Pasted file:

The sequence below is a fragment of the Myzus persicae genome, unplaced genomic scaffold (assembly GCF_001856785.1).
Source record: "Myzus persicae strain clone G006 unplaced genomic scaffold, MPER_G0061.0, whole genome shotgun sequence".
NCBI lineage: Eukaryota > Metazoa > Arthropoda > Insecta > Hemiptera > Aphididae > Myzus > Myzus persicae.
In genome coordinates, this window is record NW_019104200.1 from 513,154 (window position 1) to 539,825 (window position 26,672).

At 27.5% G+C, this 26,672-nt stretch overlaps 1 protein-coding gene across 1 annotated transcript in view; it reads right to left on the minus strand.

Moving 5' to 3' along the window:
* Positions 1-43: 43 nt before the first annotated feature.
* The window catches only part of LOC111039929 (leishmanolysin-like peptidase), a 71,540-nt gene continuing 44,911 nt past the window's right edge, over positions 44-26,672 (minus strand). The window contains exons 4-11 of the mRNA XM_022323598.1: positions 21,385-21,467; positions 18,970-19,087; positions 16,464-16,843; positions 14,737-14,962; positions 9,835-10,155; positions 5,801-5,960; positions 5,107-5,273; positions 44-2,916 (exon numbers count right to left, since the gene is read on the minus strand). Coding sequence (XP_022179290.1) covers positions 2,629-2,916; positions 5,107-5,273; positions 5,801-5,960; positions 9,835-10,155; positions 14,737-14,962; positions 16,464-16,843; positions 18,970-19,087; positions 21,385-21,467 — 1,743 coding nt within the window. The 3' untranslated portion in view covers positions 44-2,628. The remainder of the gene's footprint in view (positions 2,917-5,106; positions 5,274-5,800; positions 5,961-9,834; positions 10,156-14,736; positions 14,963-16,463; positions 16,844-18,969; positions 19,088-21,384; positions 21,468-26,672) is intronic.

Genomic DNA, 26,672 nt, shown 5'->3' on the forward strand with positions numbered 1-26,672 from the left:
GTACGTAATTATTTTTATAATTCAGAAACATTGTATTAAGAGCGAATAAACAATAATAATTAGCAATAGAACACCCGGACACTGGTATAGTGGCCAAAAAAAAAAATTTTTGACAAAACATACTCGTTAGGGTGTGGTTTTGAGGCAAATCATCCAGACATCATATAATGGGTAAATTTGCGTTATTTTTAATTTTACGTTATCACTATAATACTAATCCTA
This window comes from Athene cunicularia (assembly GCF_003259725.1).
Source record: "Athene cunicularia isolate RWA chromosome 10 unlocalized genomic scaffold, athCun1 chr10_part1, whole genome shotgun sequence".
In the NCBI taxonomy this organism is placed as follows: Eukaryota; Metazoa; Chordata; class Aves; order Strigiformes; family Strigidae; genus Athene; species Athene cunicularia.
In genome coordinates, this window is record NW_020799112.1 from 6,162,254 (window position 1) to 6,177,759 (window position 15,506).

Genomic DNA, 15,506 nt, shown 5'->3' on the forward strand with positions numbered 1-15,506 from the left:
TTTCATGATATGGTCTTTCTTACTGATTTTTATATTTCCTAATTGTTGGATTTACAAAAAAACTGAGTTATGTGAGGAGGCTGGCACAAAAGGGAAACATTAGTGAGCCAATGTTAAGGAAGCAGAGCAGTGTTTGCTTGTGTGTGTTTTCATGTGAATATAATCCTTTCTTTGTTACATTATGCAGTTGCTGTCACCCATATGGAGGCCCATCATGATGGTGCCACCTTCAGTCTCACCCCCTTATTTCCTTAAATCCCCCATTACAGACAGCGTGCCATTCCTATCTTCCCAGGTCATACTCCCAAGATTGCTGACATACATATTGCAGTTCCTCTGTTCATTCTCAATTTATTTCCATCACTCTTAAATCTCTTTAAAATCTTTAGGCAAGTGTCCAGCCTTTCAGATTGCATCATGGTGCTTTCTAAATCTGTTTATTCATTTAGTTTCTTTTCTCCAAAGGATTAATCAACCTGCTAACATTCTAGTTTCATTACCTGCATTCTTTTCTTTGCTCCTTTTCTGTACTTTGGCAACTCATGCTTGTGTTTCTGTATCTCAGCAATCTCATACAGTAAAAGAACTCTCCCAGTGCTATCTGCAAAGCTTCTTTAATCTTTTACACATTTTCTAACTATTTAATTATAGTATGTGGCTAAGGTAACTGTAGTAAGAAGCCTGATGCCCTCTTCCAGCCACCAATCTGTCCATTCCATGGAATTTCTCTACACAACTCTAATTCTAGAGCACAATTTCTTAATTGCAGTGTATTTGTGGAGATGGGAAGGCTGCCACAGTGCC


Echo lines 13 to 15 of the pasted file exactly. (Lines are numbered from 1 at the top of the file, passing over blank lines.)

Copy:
In the NCBI taxonomy this organism is placed as follows: Eukaryota; Metazoa; Chordata; class Aves; order Strigiformes; family Strigidae; genus Athene; species Athene cunicularia.
In genome coordinates, this window is record NW_020799112.1 from 6,162,254 (window position 1) to 6,177,759 (window position 15,506).

Genomic DNA, 15,506 nt, shown 5'->3' on the forward strand with positions numbered 1-15,506 from the left: